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Last Updated:[01-04-2010 08:14:24 EDT] Zoom in Zoom out Back to Tradenews

Cameroon Pet Fishers Start to Earn More via WB-backed Project

tradenews A sustainable aquaculture program developed by the World Fish Centre (WFC) with the sponsorship from the World Bank (WB) is bringing about a change among the ornamental fishing communities of Cameroon. The sustainable aquarium fish-breeding program is believed to directly feed the demands of the global aquarium fish industry worth about $570mn.

Many species of popular aquarium fish come from West Africa, specifically from the Lower Guinean rain-forest in Cameroon, reported VOANews. Europe, the US and Japan are regarded as the largest importers of pet fishes.

The WFC has set up a network of fishing communities around the Southern and Central Cameroon, and imparted training programs to improve the handling of all kind of fishes. Subsequently, the centre ensured that the fishers in the ornamental fish industry received fair wages. Species such as the shimmering epiplatys, striped barbus jae and the red-toothed pungu are collected in streams and river basins with hand-held nets, and fishers received up to 20 cents for each fish.

Randall Brummett, a senior scientist in Cameroon with the WFC said he came up with the project after a veterinarian at Charles de Gaulle Airport in Paris informed him that 90 percent of the pet fish shipments arrived dead. The project is understood to have overcome a major hurdle by extending the survival rate of the fish by 90 percent at the port of entry as against the two weeks’ shelf life of the aquarium companies of Cameroon.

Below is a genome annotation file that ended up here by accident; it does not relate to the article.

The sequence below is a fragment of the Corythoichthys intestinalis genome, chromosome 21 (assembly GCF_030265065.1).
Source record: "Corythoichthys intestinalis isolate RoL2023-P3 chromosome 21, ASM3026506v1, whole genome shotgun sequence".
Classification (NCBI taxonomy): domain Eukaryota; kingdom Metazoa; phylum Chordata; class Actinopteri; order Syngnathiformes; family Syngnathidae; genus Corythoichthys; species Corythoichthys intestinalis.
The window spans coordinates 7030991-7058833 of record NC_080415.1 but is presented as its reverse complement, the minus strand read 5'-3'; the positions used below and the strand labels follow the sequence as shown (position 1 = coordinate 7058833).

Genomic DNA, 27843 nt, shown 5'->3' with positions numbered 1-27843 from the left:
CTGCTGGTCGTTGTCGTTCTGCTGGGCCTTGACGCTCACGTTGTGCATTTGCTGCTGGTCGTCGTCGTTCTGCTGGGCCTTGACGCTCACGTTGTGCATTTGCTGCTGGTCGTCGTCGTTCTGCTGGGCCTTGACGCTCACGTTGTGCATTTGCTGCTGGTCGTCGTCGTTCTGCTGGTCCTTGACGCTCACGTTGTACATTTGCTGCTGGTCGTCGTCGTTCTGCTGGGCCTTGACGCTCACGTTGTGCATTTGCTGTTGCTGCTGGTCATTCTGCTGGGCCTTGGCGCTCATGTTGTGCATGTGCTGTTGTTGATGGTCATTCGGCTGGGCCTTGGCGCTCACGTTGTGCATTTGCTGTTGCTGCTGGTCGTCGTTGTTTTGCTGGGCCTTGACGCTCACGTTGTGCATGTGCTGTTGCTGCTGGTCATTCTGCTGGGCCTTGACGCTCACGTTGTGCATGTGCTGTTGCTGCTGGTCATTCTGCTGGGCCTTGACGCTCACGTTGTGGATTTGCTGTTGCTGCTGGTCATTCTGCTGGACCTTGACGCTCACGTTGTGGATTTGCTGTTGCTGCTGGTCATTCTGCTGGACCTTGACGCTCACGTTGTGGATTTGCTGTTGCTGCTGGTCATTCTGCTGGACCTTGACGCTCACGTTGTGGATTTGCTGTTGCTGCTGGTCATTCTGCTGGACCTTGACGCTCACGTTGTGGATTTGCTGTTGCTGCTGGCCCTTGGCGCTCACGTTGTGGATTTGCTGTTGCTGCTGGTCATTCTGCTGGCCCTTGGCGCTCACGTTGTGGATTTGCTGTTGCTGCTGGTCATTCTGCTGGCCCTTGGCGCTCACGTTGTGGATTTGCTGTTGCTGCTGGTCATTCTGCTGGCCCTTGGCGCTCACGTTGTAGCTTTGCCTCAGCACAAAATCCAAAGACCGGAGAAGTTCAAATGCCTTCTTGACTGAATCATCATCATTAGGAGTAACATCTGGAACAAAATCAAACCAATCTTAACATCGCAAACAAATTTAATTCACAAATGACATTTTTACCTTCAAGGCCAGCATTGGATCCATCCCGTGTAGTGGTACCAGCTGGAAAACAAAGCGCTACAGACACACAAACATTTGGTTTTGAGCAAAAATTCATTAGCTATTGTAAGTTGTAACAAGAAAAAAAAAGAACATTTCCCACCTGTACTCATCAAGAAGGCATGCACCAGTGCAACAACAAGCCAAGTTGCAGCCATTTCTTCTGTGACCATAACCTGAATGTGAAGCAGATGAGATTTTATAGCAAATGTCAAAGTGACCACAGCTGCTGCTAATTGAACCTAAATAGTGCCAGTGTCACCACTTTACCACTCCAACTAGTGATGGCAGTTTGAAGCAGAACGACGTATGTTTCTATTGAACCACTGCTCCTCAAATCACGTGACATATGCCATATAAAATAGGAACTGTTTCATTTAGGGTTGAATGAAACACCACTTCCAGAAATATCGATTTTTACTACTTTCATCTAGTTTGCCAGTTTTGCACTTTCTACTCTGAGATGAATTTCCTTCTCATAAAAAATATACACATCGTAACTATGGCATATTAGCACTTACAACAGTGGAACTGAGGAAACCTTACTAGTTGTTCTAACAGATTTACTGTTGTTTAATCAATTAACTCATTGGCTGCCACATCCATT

However, he admitted that current storage facility, operated in conjunction with the sustainable aquarium fish company Gulf Aquatics was not big enough to hold the amount of fish supplied. He further added the WFC was trying to increase the storage facility to reach out to all remote rural communities in Cameroon to optimize their profits by getting rid of middlemen from the business process.

It has been understood that the project has yielded good results as many companies those paid lower wages have vanished from the markets owing to the WFC’s longer survival package. Brummett claimed “The fishers make about five or six times more than they used to, the main reason being that our survival rate is up to over 90 percent now.”

By Jose Roy

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